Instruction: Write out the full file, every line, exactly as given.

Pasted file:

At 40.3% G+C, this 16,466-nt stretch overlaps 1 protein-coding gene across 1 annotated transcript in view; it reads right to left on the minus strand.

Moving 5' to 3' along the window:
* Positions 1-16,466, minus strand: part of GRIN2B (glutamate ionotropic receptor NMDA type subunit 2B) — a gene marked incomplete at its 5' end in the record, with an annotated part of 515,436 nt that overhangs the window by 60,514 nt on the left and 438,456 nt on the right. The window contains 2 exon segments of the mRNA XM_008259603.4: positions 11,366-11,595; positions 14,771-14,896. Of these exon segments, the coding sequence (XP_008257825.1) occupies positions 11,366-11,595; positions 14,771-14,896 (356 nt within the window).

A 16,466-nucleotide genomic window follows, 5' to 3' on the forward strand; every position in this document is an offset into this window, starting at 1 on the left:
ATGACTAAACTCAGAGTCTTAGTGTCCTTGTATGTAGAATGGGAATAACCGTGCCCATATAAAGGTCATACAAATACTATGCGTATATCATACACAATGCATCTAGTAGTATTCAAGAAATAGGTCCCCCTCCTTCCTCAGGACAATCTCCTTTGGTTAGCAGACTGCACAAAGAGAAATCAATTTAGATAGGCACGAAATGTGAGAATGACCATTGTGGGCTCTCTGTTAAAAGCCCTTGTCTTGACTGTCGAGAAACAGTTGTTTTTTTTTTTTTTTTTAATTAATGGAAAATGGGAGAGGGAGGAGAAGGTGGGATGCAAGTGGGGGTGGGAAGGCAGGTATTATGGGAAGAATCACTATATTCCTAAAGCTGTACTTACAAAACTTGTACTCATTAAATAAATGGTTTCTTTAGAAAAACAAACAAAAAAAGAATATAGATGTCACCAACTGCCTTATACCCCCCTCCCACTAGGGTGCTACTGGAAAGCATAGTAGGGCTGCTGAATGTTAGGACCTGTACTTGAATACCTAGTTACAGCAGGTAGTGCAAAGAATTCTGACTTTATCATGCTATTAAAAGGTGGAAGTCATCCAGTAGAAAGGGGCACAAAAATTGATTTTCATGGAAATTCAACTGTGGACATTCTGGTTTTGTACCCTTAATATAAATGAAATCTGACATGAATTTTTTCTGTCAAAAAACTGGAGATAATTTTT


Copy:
At 40.3% G+C, this 16,466-nt stretch overlaps 1 protein-coding gene across 1 annotated transcript in view; it reads right to left on the minus strand.

Moving 5' to 3' along the window:
* Positions 1-16,466, minus strand: part of GRIN2B (glutamate ionotropic receptor NMDA type subunit 2B) — a gene marked incomplete at its 5' end in the record, with an annotated part of 515,436 nt that overhangs the window by 60,514 nt on the left and 438,456 nt on the right. The window contains 2 exon segments of the mRNA XM_008259603.4: positions 11,366-11,595; positions 14,771-14,896. Of these exon segments, the coding sequence (XP_008257825.1) occupies positions 11,366-11,595; positions 14,771-14,896 (356 nt within the window).

A 16,466-nucleotide genomic window follows, 5' to 3' on the forward strand; every position in this document is an offset into this window, starting at 1 on the left:
ATGACTAAACTCAGAGTCTTAGTGTCCTTGTATGTAGAATGGGAATAACCGTGCCCATATAAAGGTCATACAAATACTATGCGTATATCATACACAATGCATCTAGTAGTATTCAAGAAATAGGTCCCCCTCCTTCCTCAGGACAATCTCCTTTGGTTAGCAGACTGCACAAAGAGAAATCAATTTAGATAGGCACGAAATGTGAGAATGACCATTGTGGGCTCTCTGTTAAAAGCCCTTGTCTTGACTGTCGAGAAACAGTTGTTTTTTTTTTTTTTTTTAATTAATGGAAAATGGGAGAGGGAGGAGAAGGTGGGATGCAAGTGGGGGTGGGAAGGCAGGTATTATGGGAAGAATCACTATATTCCTAAAGCTGTACTTACAAAACTTGTACTCATTAAATAAATGGTTTCTTTAGAAAAACAAACAAAAAAAGAATATAGATGTCACCAACTGCCTTATACCCCCCTCCCACTAGGGTGCTACTGGAAAGCATAGTAGGGCTGCTGAATGTTAGGACCTGTACTTGAATACCTAGTTACAGCAGGTAGTGCAAAGAATTCTGACTTTATCATGCTATTAAAAGGTGGAAGTCATCCAGTAGAAAGGGGCACAAAAATTGATTTTCATGGAAATTCAACTGTGGACATTCTGGTTTTGTACCCTTAATATAAATGAAATCTGACATGAATTTTTTCTGTCAAAAAACTGGAGATAATTTTT